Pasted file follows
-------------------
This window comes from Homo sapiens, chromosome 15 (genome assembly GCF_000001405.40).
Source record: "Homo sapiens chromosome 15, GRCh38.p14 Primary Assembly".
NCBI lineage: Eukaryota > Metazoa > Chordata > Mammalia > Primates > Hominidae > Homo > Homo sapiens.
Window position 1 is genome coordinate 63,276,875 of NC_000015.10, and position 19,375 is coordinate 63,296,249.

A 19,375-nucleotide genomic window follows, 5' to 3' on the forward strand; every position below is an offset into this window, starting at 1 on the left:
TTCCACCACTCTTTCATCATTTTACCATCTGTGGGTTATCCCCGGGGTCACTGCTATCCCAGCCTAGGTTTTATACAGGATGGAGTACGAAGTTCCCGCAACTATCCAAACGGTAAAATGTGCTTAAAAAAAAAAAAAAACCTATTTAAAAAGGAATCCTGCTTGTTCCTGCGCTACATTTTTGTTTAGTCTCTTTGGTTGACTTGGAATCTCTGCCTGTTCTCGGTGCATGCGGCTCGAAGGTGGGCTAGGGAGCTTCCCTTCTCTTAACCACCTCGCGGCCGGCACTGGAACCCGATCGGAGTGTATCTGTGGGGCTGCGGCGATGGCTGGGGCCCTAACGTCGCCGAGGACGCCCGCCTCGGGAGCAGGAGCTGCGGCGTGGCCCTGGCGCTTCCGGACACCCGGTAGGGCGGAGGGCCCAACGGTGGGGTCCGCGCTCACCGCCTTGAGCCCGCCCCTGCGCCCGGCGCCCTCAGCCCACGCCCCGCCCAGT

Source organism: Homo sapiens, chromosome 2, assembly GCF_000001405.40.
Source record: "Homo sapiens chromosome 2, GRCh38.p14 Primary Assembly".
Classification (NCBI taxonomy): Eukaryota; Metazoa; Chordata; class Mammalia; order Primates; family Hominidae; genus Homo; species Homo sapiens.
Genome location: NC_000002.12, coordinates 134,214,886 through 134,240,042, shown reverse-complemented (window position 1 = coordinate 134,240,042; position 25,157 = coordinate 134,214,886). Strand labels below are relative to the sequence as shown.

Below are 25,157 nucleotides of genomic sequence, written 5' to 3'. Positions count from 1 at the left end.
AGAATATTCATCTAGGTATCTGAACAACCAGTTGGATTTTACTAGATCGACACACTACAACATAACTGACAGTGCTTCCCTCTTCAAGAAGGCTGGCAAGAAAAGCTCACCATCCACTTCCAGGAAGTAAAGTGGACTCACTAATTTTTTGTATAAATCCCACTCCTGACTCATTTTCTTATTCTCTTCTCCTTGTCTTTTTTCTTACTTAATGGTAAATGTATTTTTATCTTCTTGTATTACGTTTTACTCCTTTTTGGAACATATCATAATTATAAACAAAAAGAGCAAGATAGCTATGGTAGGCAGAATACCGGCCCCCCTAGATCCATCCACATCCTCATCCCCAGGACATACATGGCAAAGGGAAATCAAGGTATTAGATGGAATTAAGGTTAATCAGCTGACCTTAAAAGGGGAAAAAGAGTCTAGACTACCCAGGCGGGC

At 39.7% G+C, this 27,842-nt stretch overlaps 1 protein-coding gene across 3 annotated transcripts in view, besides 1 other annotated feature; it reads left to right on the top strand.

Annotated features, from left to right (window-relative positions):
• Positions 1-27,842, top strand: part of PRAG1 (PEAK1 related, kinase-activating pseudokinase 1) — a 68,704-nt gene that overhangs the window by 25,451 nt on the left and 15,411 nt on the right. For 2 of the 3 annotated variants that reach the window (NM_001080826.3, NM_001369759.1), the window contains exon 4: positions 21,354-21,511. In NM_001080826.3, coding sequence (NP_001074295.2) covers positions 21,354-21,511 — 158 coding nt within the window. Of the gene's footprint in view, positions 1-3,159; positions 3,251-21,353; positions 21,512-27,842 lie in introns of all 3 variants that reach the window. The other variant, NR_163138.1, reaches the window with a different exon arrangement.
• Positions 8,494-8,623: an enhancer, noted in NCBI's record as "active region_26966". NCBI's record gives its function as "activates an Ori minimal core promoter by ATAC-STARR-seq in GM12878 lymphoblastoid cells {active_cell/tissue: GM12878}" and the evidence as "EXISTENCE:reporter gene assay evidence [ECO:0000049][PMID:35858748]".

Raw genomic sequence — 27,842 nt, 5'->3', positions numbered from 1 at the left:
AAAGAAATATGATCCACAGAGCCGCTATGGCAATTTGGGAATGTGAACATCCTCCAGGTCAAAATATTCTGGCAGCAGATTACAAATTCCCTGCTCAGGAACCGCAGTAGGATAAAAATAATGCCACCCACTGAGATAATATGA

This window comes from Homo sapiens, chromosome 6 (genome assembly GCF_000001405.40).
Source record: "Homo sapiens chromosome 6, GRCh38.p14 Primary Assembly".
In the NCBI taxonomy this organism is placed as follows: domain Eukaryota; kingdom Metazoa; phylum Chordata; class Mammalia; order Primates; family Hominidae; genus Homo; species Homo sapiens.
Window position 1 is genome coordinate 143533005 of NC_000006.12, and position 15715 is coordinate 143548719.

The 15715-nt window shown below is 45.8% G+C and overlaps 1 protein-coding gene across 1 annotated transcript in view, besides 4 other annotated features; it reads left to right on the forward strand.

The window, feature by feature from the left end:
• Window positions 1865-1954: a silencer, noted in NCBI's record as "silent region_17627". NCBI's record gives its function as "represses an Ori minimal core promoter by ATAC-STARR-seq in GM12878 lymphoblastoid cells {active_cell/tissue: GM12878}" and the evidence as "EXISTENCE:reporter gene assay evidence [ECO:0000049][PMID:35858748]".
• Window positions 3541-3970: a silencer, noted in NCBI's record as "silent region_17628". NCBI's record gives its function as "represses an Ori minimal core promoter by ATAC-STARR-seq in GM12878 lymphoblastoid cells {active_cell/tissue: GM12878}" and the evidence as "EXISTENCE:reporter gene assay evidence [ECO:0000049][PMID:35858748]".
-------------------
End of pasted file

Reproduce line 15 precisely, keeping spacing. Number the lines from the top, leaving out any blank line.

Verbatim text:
• Positions 1-27,842, top strand: part of PRAG1 (PEAK1 related, kinase-activating pseudokinase 1) — a 68,704-nt gene that overhangs the window by 25,451 nt on the left and 15,411 nt on the right. For 2 of the 3 annotated variants that reach the window (NM_001080826.3, NM_001369759.1), the window contains exon 4: positions 21,354-21,511. In NM_001080826.3, coding sequence (NP_001074295.2) covers positions 21,354-21,511 — 158 coding nt within the window. Of the gene's footprint in view, positions 1-3,159; positions 3,251-21,353; positions 21,512-27,842 lie in introns of all 3 variants that reach the window. The other variant, NR_163138.1, reaches the window with a different exon arrangement.